Pushing at a downward angle with friction

In summary: The first equation I found was mg+Fsin(40) which equals 313.6N. The second equation I found was Fcos(40) which equals 129.5N. So by solving for F, I got 129.5N.
  • #1
casedogg
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0

Homework Statement


A factory worker pushes a 32.0 kg crate a distance of 5.0 m along a level floor at constant velocity by pushing horizontally on it. The coefficient of kinetic friction between the crate and floor is 0.25. The factory worker pushes downward at an angle of 40° below the horizontal.
What magnitude of force must the worker apply to move the crate at a constant velocity?

Homework Equations


Fn= mg+Fy
fk=.25Fn
Fy=Fsin(40)

The Attempt at a Solution


I spent a long time trying to figure this out, I know mg=313.6N and i need to add the force of the y component to that to find the normal force, but I don't know how to find Fy, or Fx. If there was no vertical push it would just be 78.4N in the x direction, which equals the force of friction. But with the vertical push it seems like the harder you push, the more friction increases, and thus you need to push harder. I saw other people have had the same question on this forum before, but with different numbers, but they don't help me because people only told them that the vertical push makes the normal force bigger, but I don't know how to calculate the vertical push.
 
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  • #2
casedogg said:

Homework Statement


A factory worker pushes a 32.0 kg crate a distance of 5.0 m along a level floor at constant velocity by pushing horizontally on it. The coefficient of kinetic friction between the crate and floor is 0.25. The factory worker pushes downward at an angle of 40° below the horizontal.
What magnitude of force must the worker apply to move the crate at a constant velocity?



Homework Equations


Fn= mg+Fy
fk=.42Fn
Fy=Fsin(40)

The Attempt at a Solution


I spent a long time trying to figure this out, I know mg=313.6N and i need to add the force of the y component to that to find the normal force, but I don't know how to find Fy, or Fx. If there was no vertical push it would just be 131.712N in the x direction, which equals the force of friction. But with the vertical push it seems like the harder you push, the more friction increases, and thus you need to push harder. I saw other people have had the same question on this forum before, but with different numbers, but they don't help me because people only told them that the vertical push makes the normal force bigger, but I don't know how to calculate the vertical push.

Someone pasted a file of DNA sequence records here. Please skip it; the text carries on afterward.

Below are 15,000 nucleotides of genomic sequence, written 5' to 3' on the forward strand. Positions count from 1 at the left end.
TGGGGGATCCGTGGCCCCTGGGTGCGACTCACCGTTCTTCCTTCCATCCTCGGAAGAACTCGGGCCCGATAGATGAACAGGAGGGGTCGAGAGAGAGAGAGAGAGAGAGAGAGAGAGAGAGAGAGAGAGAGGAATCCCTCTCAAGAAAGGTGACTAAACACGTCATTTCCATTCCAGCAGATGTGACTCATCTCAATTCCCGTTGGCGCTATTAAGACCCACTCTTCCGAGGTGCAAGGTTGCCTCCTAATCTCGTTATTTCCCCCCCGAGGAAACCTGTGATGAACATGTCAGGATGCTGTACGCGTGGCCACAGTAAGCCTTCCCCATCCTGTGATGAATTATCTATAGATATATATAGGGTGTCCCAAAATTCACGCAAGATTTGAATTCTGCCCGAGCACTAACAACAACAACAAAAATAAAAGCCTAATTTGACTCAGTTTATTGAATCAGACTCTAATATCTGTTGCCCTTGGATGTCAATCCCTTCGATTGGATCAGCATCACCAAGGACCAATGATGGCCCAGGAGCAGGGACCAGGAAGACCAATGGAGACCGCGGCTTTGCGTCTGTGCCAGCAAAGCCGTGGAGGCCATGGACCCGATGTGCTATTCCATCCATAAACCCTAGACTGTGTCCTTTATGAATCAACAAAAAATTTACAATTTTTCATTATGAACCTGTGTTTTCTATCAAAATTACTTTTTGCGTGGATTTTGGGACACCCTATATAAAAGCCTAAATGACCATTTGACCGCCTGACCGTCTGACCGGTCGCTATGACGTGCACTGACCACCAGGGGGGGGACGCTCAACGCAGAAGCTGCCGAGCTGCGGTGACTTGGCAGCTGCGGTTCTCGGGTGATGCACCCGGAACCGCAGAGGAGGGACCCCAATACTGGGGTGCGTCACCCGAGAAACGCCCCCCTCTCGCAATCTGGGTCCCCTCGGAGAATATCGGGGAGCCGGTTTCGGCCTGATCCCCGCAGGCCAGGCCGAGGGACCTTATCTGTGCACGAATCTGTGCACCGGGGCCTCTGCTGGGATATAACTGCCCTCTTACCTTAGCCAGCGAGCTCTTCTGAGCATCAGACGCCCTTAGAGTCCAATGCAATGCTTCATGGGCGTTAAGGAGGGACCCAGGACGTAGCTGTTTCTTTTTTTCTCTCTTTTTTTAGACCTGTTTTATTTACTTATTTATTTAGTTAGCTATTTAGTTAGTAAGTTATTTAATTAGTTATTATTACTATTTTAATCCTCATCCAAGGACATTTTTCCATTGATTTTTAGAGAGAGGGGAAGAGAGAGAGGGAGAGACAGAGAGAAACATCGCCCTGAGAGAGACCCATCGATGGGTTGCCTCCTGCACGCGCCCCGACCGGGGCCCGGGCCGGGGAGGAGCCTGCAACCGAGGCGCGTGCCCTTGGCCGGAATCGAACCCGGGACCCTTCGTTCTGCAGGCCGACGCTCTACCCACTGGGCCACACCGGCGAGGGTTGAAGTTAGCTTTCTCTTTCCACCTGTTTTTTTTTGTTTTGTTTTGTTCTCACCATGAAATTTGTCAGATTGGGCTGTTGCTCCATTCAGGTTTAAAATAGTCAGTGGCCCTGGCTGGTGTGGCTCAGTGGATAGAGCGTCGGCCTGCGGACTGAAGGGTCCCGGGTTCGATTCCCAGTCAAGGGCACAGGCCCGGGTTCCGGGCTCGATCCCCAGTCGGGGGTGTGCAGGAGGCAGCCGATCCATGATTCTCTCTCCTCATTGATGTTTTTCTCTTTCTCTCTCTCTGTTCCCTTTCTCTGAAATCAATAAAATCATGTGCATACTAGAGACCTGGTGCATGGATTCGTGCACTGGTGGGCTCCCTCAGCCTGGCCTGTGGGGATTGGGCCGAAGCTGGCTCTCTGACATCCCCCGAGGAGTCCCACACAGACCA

Would you believe that you have already written the equation that gives it to you?
Before I tell you where it is, do you know how to break vectors into components? You use trig. --you know sines and cosines hypotenuses and opposite and adjacent sides and all that good stuff :smile:

Up above you wrote [tex] F_y = F sin(40) [/tex] It seems you knew how to do it all along...
 
  • #3
But I don't know what Fy is or F, what I'm trying to find is F, if I could find Fy, Fx, fk or Fn then I would be able to find F
 
  • #4
casedogg said:
But I don't know what Fy is or F, what I'm trying to find is F, if I could find Fy, Fx, fk or Fn then I would be able to find F

Well, first since the velocity is constant, the acceleration is zero and so the sum of the forces in the x direction is zero. That implies that the frictional force is equal in magnitude to the applied horizontal force or,

[tex] f = F cos(40) [/tex]

But,as you know, the frictional force is also given by

[tex] f = \mu_k(mg + Fsin(40) )[/tex]

You know [tex] \mu_k [/tex] and m and g and you can set those two equations equal and get F.
 
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  • #5
F=129.5N
Thank You very much!

I had been trying to find two equations like that which equaled each other so I would only have one variable.
 

Related to Pushing at a downward angle with friction

1. What is the concept of pushing at a downward angle with friction?

The concept of pushing at a downward angle with friction is the act of applying force on an object in a downward direction while also exerting a force in the opposite direction to counteract the frictional force between the object and the surface it is resting on.

2. How does pushing at a downward angle affect the frictional force?

Pushing at a downward angle increases the frictional force between the object and the surface. This is because the downward force creates a normal force between the two surfaces, which in turn increases the frictional force.

3. What factors affect the effectiveness of pushing at a downward angle with friction?

The effectiveness of pushing at a downward angle with friction is affected by the magnitude of the downward force, the coefficient of friction between the two surfaces, and the angle at which the force is applied.

4. Can pushing at a downward angle with friction be useful in real-life situations?

Yes, pushing at a downward angle with friction is commonly used in various real-life situations, such as when pushing a heavy object on a flat surface or when using a handbrake in a car to prevent it from rolling down a slope.

5. How can pushing at a downward angle with friction be calculated and measured?

To calculate the force required to push an object at a downward angle with friction, you can use the formula F = μN, where F is the force, μ is the coefficient of friction, and N is the normal force. This force can be measured using a force meter or by calculating the weight of the object and multiplying it by the coefficient of friction.

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